Finally, the time had come. Hours after my presentation, the awards ceremony started. Once again it had been hours so I had been pondering the thoughts of what could happen during the ceremony over many games of Uno with my peers. Once the time had come, the appraisers had made their decision. “Second place goes to, Seycove Secondary’s Humerus!” It took about three seconds for it to sink in. As soon as I had realized that we had placed (which I did not expect) myself and my group mates all jumped up and bounced our way to the front to receive our ribbons. I was sort of dazed at that point and I couldn’t keep a straight head because of the overwhelming shock. I’m not afraid to say it, we deserved that second place. We did so well and I am so proud and excited for provincials. Although there is always room for improvement and to quote my teachers, “It’s the first attempt at learning,” I think that this was the best first attempt I’ve had all year.

See you guys after provincials

        Ciara ✌️

💭Destination Imagination Regional Tournament💭

  It has been exactly 60 days since my classmates and I started our latest maker project, Destination Imagination. So what in the world is DI? Good question. Destination Imagination is a project based competition in which teams of all ages, genders, and nationalities compete for the 1st place medal in their category. DI consists of six challenge categories five of which PLP takes part in. This being my first year of high school is also my first time participating in DI and I have to say, it is exhausting. When I say that I really mean it. We started working on our challenge sixty days ago and are still making changes and improvements. Believe me I have stayed up late, worked in school past the bell, worked on weekends, and gone to school early in order to succeed. But just because something is exhausting doesn’t mean it’s necessarily something I hate. If I’m being honest, during those times where I was doing work at early or late hours I did kind of hate it but the experience as a whole has taught me some valuable lessons about teamwork, communication, and work ethic. Anyway, enough ranting let’s get to it.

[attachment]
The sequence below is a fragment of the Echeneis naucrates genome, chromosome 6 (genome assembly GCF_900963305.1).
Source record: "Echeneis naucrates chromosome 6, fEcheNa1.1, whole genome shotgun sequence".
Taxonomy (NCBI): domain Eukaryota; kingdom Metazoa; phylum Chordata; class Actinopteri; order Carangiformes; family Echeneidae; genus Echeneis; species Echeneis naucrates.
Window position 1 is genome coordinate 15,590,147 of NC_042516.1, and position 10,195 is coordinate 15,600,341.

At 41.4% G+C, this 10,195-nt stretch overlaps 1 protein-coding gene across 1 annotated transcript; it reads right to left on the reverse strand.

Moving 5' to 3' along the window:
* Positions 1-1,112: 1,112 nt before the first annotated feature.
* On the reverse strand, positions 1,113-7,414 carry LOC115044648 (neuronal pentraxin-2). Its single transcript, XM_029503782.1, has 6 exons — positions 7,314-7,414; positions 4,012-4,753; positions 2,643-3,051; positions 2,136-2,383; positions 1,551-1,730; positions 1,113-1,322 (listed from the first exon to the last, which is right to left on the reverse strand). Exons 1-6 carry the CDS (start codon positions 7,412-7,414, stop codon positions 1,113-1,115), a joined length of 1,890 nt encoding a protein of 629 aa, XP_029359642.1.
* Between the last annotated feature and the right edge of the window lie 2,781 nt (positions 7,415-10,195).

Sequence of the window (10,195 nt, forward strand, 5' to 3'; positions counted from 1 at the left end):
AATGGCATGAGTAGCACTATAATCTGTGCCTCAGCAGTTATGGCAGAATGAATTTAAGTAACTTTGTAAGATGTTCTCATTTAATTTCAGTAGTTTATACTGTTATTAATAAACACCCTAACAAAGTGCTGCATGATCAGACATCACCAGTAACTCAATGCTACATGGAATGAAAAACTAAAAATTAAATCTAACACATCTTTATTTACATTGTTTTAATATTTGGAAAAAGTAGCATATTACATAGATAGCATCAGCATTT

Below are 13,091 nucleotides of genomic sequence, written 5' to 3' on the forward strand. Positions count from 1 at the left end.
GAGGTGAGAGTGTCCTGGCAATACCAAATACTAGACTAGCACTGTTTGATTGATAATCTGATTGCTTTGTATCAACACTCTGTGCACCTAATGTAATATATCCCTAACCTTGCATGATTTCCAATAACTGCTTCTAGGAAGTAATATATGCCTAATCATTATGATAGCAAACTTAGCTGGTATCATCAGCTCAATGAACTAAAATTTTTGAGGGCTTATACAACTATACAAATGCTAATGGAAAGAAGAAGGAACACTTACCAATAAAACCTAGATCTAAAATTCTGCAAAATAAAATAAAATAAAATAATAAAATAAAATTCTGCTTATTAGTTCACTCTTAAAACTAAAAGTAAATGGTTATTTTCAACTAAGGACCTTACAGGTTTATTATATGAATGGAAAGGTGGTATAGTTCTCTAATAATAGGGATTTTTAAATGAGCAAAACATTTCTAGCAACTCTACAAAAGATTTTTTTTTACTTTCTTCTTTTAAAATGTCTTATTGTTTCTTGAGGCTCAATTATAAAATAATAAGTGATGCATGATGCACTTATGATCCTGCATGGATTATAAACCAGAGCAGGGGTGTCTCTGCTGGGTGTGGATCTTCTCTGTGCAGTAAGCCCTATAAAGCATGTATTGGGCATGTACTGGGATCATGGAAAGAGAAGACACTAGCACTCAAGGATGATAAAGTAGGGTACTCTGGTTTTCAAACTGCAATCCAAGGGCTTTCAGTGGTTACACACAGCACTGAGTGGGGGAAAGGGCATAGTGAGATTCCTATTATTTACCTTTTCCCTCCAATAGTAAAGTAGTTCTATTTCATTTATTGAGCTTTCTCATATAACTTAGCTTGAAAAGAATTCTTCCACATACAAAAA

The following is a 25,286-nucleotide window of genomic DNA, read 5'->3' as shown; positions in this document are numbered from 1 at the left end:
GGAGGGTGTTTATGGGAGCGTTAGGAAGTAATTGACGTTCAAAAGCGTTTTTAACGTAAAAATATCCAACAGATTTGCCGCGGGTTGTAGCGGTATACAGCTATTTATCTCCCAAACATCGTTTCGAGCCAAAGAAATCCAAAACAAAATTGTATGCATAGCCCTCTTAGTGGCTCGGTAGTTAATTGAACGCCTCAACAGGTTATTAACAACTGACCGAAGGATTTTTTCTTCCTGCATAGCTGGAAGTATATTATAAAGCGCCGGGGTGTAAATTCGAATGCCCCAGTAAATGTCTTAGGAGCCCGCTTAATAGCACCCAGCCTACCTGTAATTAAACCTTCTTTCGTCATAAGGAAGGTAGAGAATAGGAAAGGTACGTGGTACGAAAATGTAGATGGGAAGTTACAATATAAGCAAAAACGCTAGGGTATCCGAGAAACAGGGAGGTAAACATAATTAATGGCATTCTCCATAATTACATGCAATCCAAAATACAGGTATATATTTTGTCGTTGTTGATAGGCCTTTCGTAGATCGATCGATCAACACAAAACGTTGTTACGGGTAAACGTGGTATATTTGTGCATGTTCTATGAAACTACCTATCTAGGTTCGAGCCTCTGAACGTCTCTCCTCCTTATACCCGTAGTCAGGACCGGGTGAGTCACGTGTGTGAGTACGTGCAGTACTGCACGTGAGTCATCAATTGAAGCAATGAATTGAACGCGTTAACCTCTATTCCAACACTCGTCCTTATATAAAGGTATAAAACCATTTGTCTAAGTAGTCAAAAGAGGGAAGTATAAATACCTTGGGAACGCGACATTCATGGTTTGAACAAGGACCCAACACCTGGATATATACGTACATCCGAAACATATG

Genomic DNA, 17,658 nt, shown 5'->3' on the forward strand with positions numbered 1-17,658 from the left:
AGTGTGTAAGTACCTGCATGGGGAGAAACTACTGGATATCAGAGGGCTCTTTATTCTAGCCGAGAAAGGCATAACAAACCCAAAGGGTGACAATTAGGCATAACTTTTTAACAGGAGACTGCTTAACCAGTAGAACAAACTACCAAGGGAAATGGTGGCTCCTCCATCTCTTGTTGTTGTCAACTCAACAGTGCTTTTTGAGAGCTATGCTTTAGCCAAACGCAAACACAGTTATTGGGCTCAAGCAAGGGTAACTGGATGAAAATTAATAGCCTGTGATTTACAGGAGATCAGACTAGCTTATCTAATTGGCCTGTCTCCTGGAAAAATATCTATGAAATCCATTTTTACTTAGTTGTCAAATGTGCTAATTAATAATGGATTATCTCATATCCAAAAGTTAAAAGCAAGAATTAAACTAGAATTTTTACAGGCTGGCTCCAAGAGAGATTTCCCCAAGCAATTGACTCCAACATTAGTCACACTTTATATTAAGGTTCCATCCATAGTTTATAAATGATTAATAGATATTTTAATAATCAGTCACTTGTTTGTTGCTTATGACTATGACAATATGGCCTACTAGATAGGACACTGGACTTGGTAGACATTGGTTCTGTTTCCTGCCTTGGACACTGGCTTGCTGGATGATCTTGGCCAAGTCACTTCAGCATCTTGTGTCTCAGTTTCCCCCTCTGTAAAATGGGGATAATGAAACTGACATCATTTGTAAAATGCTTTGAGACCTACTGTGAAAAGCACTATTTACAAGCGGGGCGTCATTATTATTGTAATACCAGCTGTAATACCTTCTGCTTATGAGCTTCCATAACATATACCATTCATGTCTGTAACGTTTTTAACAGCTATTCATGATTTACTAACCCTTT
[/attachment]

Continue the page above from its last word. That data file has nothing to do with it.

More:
Let’s go back in time, sixty days, January 14th 2019. On this date I received the list of people I would be working with for the next two months. Not only that but I also learned which of the five challenges I would be completing. I bet you’re wondering which challenge and who my teammates are. Before I say I need to go back about one week farther. We walked into our maker classroom and previewed the challenge rules for each category. The categories are; Technical: On Target, Engineering: Monster Effects, Artistic: Game On, Improvisational: Head’s Up, and finally Scientific: Medical Mystery. After taking a little look at each challenge we were sent a google form in which we would give the reasoning behind wanting a specific challenge. My top three choices were; Scientific, Engineering, and Improv. Guess what, lucky me I was placed in the Scientific group with my teammates, Kira, Rhiann, Finn, Angelo, and Kaden. As a result we started the process off with a, wait for it…..FLOP!